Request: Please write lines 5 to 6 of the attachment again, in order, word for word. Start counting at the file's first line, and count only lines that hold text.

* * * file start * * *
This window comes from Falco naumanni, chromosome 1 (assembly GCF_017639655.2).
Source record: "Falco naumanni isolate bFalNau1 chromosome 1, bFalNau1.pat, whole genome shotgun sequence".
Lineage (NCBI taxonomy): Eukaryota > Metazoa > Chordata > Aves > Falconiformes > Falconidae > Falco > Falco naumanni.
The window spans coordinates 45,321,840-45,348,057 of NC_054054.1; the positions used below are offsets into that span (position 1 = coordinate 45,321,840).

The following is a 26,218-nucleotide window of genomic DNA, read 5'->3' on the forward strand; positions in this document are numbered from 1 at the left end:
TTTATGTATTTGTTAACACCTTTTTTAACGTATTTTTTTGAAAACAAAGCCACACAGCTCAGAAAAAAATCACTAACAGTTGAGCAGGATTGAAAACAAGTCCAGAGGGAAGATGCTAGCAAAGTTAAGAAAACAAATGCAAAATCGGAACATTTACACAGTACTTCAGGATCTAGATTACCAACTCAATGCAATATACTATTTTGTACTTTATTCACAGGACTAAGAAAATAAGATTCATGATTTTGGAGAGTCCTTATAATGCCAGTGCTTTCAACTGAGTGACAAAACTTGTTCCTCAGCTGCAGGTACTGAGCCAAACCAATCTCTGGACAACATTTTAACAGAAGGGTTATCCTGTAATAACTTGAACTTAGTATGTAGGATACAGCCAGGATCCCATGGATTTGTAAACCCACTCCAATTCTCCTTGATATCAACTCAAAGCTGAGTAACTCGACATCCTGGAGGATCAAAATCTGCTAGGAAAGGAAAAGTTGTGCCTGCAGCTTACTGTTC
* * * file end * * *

The following is a 26,218-nucleotide window of genomic DNA, read 5'->3' on the forward strand; positions in this document are numbered from 1 at the left end:
TTTATGTATTTGTTAACACCTTTTTTAACGTATTTTTTTGAAAACAAAGCCACACAGCTCAGAAAAAAATCACTAACAGTTGAGCAGGATTGAAAACAAGTCCAGAGGGAAGATGCTAGCAAAGTTAAGAAAACAAATGCAAAATCGGAACATTTACACAGTACTTCAGGATCTAGATTACCAACTCAATGCAATATACTATTTTGTACTTTATTCACAGGACTAAGAAAATAAGATTCATGATTTTGGAGAGTCCTTATAATGCCAGTGCTTTCAACTGAGTGACAAAACTTGTTCCTCAGCTGCAGGTACTGAGCCAAACCAATCTCTGGACAACATTTTAACAGAAGGGTTATCCTGTAATAACTTGAACTTAGTATGTAGGATACAGCCAGGATCCCATGGATTTGTAAACCCACTCCAATTCTCCTTGATATCAACTCAAAGCTGAGTAACTCGACATCCTGGAGGATCAAAATCTGCTAGGAAAGGAAAAGTTGTGCCTGCAGCTTACTGTTC